The LOSS Program for Children and Youth encourages parents to participate in their children’s therapeutic services from time to time to address parent grief and its impact on children.


Archives:

Our Grief and Our Children
Tuesday, September 01, 2015 by Cynthia Waderlow MSE, LCSW
Families are little systems that respond to change on inter-related levels.    Think of suicide loss within a family as producing seismic change.  While individual elements of our lives have survived the loss, such as other loved ones, home, car and job, they may no longer seem familiar.  In fact, the world we knew before the loss may now seem meaningless, even alien.  We find ourselves searching for something to ground us, something that feels solid and comforting in the midst of shock and instability.  When our core assumptions about life, reality, safety, family and future have been annihilated by the suicide of a spouse or a child, the desperation and trauma we experience can touch our children, even with strong efforts to care for them and maintain normal routines.  

I am speaking about intuitive responses of children to their parents’ grief experience.  Beyond the necessary verbal communication we share with them about the loss, our children are reading us, searching, as we are searching for anything that will help us feel grounded.  As parents, we are transmitting complex non-verbal messages about the loss and its meaning to the surviving family.  Our young children and adolescents are watching us for signs of hope, resilience and cohesion that will support them from the moment of the initial blast of the loss through the later periods of regrowth.    Their eyes and ears are on us as they assess for cues to solve the grief problem, become mini-parents, repress their curiosity and fears about the suicide or carry some responsibility for it.  To the extent they conclude that there is no firm ground they will look for it.  Some children retreat to firm ground with friends, sports, reading, or video games.  We are aware of the vast range of sources beyond the parent-caregiver relationship where children seek stability, some that are safe islands and others that present risk.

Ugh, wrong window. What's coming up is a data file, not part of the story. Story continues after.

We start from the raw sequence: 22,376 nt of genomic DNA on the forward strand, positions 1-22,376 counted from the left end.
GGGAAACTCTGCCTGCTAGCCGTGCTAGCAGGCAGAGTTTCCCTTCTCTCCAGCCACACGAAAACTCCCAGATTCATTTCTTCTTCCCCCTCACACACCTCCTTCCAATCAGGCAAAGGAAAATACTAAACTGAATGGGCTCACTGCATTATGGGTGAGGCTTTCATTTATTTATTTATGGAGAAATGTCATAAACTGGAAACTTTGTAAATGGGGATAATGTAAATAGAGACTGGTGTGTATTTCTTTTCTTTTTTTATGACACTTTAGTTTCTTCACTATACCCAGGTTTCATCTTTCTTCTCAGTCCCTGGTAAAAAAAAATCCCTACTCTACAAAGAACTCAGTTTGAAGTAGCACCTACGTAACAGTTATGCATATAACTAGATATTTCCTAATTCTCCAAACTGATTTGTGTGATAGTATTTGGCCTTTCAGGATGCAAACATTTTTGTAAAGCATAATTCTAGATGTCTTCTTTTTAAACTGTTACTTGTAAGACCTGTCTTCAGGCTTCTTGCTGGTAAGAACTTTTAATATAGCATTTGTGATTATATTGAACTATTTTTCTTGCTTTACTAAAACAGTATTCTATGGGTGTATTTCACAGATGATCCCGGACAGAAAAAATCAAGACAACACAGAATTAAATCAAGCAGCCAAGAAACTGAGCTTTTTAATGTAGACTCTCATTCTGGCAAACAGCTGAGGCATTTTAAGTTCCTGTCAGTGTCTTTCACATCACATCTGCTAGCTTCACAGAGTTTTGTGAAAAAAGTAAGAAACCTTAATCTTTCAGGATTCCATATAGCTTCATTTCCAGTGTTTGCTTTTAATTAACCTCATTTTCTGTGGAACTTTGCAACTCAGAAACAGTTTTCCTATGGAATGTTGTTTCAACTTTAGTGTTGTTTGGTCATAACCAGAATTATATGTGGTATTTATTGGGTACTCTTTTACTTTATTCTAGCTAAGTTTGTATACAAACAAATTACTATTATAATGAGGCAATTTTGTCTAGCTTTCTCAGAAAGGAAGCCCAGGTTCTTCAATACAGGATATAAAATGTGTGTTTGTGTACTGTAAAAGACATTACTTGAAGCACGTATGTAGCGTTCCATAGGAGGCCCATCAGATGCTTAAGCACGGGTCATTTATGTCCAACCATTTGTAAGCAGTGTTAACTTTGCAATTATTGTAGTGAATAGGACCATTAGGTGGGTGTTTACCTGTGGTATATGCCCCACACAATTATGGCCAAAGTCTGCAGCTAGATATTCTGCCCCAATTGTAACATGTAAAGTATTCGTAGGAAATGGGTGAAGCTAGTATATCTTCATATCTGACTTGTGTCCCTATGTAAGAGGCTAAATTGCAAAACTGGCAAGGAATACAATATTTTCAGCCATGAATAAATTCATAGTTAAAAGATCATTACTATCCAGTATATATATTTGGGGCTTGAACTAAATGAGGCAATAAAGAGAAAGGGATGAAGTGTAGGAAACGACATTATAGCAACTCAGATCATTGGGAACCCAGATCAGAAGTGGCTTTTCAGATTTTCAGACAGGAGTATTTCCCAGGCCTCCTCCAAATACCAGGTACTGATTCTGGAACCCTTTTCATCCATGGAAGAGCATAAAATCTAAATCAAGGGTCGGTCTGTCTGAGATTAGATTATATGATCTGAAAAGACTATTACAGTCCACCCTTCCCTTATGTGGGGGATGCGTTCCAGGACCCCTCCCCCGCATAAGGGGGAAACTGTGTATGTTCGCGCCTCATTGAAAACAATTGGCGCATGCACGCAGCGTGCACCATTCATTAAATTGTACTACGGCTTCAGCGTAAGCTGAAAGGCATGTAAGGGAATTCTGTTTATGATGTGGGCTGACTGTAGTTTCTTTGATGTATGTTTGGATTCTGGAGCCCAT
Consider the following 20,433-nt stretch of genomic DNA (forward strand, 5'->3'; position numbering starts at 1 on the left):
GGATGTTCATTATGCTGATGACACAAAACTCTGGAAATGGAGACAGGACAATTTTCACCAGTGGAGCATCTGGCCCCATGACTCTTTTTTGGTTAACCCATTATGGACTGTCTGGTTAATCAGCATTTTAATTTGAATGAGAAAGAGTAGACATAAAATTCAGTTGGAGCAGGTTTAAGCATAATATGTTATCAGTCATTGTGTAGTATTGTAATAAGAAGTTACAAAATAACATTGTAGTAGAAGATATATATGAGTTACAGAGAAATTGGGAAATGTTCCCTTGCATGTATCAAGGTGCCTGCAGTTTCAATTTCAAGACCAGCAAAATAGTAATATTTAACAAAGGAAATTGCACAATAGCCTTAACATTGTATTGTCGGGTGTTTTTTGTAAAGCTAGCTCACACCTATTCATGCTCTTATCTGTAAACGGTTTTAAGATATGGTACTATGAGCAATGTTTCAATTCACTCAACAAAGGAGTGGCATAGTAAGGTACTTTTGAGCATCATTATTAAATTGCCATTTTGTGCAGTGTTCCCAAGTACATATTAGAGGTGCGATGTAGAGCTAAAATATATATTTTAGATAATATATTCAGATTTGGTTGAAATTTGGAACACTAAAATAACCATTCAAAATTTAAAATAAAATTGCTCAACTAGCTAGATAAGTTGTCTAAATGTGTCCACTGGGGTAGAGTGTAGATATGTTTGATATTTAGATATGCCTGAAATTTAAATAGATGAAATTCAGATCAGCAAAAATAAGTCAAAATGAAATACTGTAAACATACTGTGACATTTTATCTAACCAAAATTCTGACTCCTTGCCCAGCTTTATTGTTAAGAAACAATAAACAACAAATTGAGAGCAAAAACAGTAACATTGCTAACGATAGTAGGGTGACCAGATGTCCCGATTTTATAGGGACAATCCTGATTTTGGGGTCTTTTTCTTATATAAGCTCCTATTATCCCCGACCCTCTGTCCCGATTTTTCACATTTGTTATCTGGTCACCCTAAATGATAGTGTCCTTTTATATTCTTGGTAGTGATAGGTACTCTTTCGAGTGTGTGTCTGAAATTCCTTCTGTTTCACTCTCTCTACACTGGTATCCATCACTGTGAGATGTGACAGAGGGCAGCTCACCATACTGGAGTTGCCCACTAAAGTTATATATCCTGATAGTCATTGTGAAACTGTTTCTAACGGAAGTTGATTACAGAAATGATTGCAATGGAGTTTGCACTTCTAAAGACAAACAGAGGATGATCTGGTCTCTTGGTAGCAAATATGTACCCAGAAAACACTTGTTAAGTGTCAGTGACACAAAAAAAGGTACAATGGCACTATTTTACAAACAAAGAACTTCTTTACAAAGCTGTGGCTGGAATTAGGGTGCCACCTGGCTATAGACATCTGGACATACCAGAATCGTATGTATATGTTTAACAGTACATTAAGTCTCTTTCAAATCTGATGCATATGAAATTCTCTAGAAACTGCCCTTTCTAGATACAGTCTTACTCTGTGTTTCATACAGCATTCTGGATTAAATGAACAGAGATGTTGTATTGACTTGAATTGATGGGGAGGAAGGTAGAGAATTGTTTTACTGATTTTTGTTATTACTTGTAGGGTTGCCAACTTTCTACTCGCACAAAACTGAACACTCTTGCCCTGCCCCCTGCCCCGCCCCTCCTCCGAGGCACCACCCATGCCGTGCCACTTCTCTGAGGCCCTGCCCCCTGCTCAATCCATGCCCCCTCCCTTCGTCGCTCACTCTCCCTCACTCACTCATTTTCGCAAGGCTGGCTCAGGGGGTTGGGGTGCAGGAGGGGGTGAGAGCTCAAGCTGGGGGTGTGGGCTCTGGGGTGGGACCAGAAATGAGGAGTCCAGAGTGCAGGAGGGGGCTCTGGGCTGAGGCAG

Children and adolescents are attuned to the states of the world as communicated by their primary caregivers.  Is a dilemma created between our needs for emotional authenticity as devastated grieving adults and the messages created by our grief responses to which are children are exposed?  It is important to make unspoken messages spoken, our unconscious behaviors more conscious.  During times of crisis, understanding the importance of protecting children in their roles as children and being verbally clear that although they are witnessing our deep response to loss, with its accompanying disorientation and periods of hopelessness, our intention is to heal and grow, to provide the best world we can create for our surviving children.  The power in this affirming message can support children in grief, to express and explore their own emotions and meanings related to the loss.  Family therapy sessions can offer opportunities to pass this statement on to our children and allow them to talk about any contradictions they may have absorbed as they witness our suffering.  Individual grief is painful and consuming, but it does not have to teach our children that our most intimate, even traumatic losses are not survivable and the family is no longer a place of solid ground.  We can identify our hopelessness as temporary, as a normal part of the early period of grief.  We can demonstrate the importance of inner work and growth as we confront loss, and this helps to balance the sense of devastation that they also notice and respond to.  These are conversations that can happen in increments with children of all ages.  This sharing is a delicate process, one of skill and positive intention, and it can draw families into greater closeness.  

The LOSS Program for Children and Youth encourages parents to participate in their children’s therapeutic services from time to time to address parent grief and its impact on children.